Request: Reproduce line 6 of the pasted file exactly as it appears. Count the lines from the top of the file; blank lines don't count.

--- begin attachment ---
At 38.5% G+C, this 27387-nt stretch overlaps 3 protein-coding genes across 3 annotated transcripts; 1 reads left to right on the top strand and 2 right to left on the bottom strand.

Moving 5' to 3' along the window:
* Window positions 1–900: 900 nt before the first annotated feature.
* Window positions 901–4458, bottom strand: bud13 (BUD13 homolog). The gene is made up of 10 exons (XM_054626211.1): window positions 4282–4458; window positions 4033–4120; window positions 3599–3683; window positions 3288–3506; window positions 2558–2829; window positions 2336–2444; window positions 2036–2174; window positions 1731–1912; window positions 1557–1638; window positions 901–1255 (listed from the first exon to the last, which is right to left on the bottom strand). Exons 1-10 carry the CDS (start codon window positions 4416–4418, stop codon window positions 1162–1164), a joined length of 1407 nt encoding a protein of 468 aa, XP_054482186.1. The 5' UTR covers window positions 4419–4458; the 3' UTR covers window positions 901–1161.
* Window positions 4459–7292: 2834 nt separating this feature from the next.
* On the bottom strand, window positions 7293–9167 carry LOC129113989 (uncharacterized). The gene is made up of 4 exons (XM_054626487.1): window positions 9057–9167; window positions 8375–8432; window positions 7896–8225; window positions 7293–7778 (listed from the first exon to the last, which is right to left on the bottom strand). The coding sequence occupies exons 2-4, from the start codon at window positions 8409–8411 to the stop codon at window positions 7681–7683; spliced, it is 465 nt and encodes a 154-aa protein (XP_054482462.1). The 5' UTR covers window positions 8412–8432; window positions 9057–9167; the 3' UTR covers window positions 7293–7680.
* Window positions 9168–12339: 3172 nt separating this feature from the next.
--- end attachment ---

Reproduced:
* On the bottom strand, window positions 7293–9167 carry LOC129113989 (uncharacterized). The gene is made up of 4 exons (XM_054626487.1): window positions 9057–9167; window positions 8375–8432; window positions 7896–8225; window positions 7293–7778 (listed from the first exon to the last, which is right to left on the bottom strand). The coding sequence occupies exons 2-4, from the start codon at window positions 8409–8411 to the stop codon at window positions 7681–7683; spliced, it is 465 nt and encodes a 154-aa protein (XP_054482462.1). The 5' UTR covers window positions 8412–8432; window positions 9057–9167; the 3' UTR covers window positions 7293–7680.